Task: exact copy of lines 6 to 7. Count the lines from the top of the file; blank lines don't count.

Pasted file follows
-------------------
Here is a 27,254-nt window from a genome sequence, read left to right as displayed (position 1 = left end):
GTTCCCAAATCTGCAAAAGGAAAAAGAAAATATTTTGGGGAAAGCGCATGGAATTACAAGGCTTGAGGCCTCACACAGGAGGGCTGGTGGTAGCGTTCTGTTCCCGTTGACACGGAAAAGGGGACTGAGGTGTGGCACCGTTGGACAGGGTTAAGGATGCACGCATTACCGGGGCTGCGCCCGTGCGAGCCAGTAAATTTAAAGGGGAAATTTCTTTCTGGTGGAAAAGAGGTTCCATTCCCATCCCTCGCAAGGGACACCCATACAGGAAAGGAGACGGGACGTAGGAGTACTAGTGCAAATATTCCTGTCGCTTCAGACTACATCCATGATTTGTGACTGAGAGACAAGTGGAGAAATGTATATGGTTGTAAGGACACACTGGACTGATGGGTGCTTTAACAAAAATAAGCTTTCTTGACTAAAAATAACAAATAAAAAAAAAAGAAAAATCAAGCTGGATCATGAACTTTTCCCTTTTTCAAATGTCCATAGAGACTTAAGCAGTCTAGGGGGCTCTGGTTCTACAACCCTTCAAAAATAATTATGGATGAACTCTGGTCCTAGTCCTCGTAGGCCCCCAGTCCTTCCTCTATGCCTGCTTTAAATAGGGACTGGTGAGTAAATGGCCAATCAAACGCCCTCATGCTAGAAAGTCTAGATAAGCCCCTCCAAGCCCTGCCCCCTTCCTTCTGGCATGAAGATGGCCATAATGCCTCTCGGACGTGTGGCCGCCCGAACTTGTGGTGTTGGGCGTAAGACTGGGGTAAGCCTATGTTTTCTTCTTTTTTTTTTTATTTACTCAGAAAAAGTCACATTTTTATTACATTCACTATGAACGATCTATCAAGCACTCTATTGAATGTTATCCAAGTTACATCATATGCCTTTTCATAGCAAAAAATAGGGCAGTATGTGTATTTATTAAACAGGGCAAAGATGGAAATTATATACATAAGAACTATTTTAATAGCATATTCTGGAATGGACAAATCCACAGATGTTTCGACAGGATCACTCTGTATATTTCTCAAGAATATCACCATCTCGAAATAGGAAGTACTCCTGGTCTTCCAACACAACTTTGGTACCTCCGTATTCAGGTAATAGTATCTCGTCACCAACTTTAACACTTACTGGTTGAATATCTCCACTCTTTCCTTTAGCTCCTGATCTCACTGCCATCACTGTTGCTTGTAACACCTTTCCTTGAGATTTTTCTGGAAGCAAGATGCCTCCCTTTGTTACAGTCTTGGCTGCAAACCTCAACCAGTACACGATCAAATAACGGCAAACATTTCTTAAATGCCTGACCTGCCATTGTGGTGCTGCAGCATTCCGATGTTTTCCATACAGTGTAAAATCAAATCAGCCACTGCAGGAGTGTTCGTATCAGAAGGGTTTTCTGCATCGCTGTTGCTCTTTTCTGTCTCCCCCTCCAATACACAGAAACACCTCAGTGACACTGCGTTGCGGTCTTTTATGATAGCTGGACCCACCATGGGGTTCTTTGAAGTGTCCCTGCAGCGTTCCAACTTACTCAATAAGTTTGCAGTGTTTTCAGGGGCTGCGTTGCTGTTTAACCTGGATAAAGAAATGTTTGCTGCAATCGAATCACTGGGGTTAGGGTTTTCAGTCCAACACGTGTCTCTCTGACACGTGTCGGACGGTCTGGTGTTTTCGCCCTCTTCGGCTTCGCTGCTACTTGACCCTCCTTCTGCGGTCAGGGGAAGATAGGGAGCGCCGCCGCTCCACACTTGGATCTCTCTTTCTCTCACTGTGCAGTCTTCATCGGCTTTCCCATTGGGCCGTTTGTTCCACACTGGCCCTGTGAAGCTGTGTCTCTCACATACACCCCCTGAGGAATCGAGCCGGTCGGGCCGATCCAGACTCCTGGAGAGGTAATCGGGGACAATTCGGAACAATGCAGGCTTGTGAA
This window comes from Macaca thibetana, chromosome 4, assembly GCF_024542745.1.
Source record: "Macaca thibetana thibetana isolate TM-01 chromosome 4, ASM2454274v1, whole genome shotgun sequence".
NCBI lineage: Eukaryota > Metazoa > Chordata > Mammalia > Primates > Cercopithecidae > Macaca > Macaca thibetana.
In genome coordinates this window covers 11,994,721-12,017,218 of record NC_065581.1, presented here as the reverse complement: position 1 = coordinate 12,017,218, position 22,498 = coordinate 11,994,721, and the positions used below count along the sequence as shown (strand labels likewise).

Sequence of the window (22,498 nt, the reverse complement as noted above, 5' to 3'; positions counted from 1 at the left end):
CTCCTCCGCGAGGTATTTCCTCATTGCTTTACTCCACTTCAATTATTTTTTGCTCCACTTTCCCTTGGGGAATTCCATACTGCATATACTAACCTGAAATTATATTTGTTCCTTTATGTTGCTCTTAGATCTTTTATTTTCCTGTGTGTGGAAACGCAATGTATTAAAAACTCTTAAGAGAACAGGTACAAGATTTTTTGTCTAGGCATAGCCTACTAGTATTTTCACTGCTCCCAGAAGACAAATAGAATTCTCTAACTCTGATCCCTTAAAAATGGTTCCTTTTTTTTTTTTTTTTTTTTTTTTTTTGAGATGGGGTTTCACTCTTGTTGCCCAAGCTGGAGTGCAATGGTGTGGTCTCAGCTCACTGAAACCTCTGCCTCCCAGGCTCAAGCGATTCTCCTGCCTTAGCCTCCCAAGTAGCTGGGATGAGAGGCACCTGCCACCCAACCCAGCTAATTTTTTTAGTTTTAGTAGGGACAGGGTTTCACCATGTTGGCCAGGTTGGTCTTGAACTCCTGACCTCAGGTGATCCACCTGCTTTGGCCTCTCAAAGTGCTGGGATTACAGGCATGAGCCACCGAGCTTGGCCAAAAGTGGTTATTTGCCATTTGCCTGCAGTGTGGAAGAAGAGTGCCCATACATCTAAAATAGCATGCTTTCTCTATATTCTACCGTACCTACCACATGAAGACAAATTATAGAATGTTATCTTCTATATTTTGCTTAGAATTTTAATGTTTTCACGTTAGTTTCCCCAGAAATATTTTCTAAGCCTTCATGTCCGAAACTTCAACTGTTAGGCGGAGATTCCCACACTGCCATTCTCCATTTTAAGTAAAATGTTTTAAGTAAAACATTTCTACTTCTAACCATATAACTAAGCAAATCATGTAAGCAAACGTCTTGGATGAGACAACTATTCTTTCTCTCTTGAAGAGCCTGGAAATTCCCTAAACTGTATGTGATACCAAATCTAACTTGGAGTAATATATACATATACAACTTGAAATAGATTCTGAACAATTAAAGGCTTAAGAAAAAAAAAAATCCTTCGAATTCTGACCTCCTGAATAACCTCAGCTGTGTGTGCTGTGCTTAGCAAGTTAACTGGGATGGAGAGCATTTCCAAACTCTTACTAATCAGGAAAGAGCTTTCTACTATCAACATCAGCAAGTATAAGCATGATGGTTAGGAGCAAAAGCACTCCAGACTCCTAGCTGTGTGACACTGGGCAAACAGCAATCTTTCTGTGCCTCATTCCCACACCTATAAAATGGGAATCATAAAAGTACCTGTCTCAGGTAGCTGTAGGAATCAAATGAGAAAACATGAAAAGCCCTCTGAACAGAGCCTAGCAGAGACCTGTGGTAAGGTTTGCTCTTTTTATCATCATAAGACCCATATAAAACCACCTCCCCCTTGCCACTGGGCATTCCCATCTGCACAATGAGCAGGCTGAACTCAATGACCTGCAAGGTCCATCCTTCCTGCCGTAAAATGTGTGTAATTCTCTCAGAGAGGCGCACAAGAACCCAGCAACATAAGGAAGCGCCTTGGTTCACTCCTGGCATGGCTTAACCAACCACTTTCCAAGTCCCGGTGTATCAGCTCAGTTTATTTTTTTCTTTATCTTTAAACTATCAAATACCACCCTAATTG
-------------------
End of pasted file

In genome coordinates this window covers 11,994,721-12,017,218 of record NC_065581.1, presented here as the reverse complement: position 1 = coordinate 12,017,218, position 22,498 = coordinate 11,994,721, and the positions used below count along the sequence as shown (strand labels likewise).

Sequence of the window (22,498 nt, the reverse complement as noted above, 5' to 3'; positions counted from 1 at the left end):